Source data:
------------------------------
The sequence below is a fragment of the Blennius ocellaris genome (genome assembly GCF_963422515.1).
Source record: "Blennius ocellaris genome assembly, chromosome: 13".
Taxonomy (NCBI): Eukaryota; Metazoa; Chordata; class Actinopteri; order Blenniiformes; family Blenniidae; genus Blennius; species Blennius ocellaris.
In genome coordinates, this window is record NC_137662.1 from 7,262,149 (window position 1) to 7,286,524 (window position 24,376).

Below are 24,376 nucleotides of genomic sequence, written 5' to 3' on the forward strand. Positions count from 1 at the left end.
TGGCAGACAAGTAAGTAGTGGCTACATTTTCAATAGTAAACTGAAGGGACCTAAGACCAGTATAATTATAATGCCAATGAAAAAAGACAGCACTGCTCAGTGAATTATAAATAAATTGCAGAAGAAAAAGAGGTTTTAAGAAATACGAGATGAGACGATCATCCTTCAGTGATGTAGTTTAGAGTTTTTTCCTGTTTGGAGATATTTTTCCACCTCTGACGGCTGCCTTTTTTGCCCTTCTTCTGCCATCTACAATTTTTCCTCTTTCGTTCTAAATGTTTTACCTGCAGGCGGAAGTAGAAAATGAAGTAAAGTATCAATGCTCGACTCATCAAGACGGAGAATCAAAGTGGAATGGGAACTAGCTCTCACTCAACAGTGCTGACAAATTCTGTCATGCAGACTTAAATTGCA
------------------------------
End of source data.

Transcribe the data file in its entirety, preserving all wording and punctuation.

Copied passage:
The sequence below is a fragment of the Blennius ocellaris genome (genome assembly GCF_963422515.1).
Source record: "Blennius ocellaris genome assembly, chromosome: 13".
Taxonomy (NCBI): Eukaryota; Metazoa; Chordata; class Actinopteri; order Blenniiformes; family Blenniidae; genus Blennius; species Blennius ocellaris.
In genome coordinates, this window is record NC_137662.1 from 7,262,149 (window position 1) to 7,286,524 (window position 24,376).

Below are 24,376 nucleotides of genomic sequence, written 5' to 3' on the forward strand. Positions count from 1 at the left end.
TGGCAGACAAGTAAGTAGTGGCTACATTTTCAATAGTAAACTGAAGGGACCTAAGACCAGTATAATTATAATGCCAATGAAAAAAGACAGCACTGCTCAGTGAATTATAAATAAATTGCAGAAGAAAAAGAGGTTTTAAGAAATACGAGATGAGACGATCATCCTTCAGTGATGTAGTTTAGAGTTTTTTCCTGTTTGGAGATATTTTTCCACCTCTGACGGCTGCCTTTTTTGCCCTTCTTCTGCCATCTACAATTTTTCCTCTTTCGTTCTAAATGTTTTACCTGCAGGCGGAAGTAGAAAATGAAGTAAAGTATCAATGCTCGACTCATCAAGACGGAGAATCAAAGTGGAATGGGAACTAGCTCTCACTCAACAGTGCTGACAAATTCTGTCATGCAGACTTAAATTGCA